The phrases ‘time marches on’ and ‘doesn’t time fly’ get thrown around fairly often in everyday conversation, but they are indeed very true. Listening to Heart Radio’s ‘Time Tunnel’ (where listeners have to guess which year a selected number of songs played were released in) on Thursday whilst travelling to hospital certainly confirmed this. Several of the songs seemed to me to have been released only recently, but the year in question transpired to be 2002... Some 10 years ago! This got me thinking about my ‘time’ and journey on the organ donation road.
It has been three years this month since I was first assessed for transplant and two years and ten months of actively being on the list. It has been almost one year since my last call for a potential transplant. Since being listed, I really do feel that my life has been ‘chaptered’ by various passages of time. First and foremost was the ‘average’ waiting time for a lung transplant of 18 months (ha!) I suppose was the first time punctuation mark in this new outlook. During my first 18 months on the list I obviously had an incredibly restricted lung function (18-20%) but I was still able to ‘do’ quite a lot and although my teaching career had wound down substantially, I was still popping into school once a week or so to work with some children one to one or to hear readers. However, over time that inevitably had to stop; it became too much for me to do this. CF is a really complicated disease as one day I would feel good (by my standards) but on the same day the following week I could be completely exhausted unable to leave the sofa. Therefore I did not think it was fair of me to try to commit to any form of responsibility as I did not know until the day itself if I would be well enough to go in and it would therefore be difficult to plan around me.
Since completely finishing working as teacher (for now...) I tended to live my life by planning key things to keep me busy and by looking forwards to upcoming events; i.e Laura coming over for a coffee; having a date night with Luke, Beth’s wedding, Luke finishing his doctorate... However, since coming out of hospital at the end of September this year, I’ve been going up to the Brompton every two weeks. This has been my new focus and it’s not one I particularly like. I feel like I’m desperately clawing at all of this extra medical intervention (permanent intravenous antibiotics for example) to attempt to remain stable. Now the FEV1 bit of my lung function (how much of the total capacity in your lungs you can force out in the first second of your breath) fluctuates between 12 -18% and the FVC ‘bit’ (volume of air that can forcibly be blown out after full inspiration, measured in litres) fluctuates more dramatically, between 25 and 45%. If you have a low FEV1 it means that the airways in your lungs are quite narrow, caused by inflammation, infection... I had a ‘blip’ a couple of weeks ago and thank God I got over it through changing intravenous antibiotics and by intensifying my physiotherapy at home (Thanks Luke and Mum!). My check up on Thursday was ok, lung function is a smidgen up (FEV1 is back up to about 18% and FVC jumped back up to 45% from 26%) since my ‘blip’ and my oxygen saturation levels were acceptable. The only caveat now is that my liver enzymes are slightly raised meaning that my liver is taking a bit of beating... I don’t blame the poor thing for kicking up a fuss; I’m throwing enough drugs at my body that it has to metabolise! Fortunately the levels aren’t too scary, so I have to get another blood test next week and keep an eye on it... Oh the joys!!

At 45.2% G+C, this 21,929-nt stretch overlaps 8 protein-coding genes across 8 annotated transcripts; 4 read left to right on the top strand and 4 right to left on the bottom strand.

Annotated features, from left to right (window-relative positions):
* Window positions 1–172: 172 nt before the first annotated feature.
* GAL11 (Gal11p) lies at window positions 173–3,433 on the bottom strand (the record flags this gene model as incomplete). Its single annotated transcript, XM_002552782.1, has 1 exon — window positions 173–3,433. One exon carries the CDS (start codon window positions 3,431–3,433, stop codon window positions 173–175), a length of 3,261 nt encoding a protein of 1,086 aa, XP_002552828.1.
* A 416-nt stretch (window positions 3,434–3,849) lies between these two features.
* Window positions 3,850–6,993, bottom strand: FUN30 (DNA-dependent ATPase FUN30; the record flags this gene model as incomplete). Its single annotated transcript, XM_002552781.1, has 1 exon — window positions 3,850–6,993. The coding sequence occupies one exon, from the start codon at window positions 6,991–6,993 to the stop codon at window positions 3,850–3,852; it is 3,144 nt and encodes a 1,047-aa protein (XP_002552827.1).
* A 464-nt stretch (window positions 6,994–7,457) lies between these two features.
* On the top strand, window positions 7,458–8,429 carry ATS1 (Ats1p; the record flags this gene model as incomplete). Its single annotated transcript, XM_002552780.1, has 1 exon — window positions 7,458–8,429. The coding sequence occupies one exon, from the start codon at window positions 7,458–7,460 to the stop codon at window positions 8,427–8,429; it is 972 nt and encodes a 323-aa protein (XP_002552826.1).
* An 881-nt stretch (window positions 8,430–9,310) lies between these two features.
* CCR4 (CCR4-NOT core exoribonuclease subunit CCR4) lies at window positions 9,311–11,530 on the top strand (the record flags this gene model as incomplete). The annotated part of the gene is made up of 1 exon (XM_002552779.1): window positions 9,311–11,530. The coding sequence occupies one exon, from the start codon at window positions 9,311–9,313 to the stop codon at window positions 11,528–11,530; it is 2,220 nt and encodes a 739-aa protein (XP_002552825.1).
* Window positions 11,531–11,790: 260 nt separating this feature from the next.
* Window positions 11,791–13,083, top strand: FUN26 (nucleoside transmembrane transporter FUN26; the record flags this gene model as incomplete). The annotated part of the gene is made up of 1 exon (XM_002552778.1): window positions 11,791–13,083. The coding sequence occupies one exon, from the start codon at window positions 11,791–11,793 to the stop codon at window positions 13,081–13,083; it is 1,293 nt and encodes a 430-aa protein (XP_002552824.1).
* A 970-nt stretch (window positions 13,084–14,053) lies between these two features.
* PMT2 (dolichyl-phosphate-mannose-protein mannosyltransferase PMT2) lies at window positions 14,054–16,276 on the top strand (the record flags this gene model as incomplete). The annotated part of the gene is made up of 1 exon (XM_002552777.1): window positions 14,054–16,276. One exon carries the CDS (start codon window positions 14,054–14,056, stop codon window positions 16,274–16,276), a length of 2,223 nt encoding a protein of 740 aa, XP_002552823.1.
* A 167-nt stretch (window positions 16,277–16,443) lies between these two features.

These days, I feel quite itchy within my own skin; I know this must sound absurd but on my good days I just want to get on with as much as possible, because I don’t know how long my feeling good will last! Then on other occasions I’ll have something planned and will be too tired/poorly/whatever to do it! Luke and I managed to make it out to the cinema last Thursday to see the latest Bond which was well worth the effort! These days we try and capitalise on the good days when simple things, like going to the cinema, are manageable as we can’t predict how I will feel from one week to the next.
Whilst all this is going on in my own life I am also hearing heartbreaking stories of fellow CF-ers who have either sadly lost their hard battle with this hideous disease, or are becoming more seriously ill as they too await their life changing phone call for new organs. This sharply focuses the notion of how much I need a transplant, and just how quickly. I don’t care if I sound like a broken record, but this really highlights the need for more people to sign up to the organ donation register!
The arrow of time still marches on, we can’t fight against it (as much as we would want to!) so I must go with it, keeping myself as well as can be. One of my greatest fears is that I will become too ill for transplant before my call comes. This is where my faith helps me. I know that life can be cruel and unrelenting for people, but this verse helps me think of the bigger picture.
2 Corinthians 4 v 16-18
16Therefore we do not lose heart. Though outwardly we are wasting away, yet inwardly we are being renewed day by day.
17For our light and momentary troubles are achieving for us an eternal glory that far outweighs them all. 18So we fix our eyes not on what is seen, but on what is unseen. For what is seen is temporary, but what is unseen is eternal.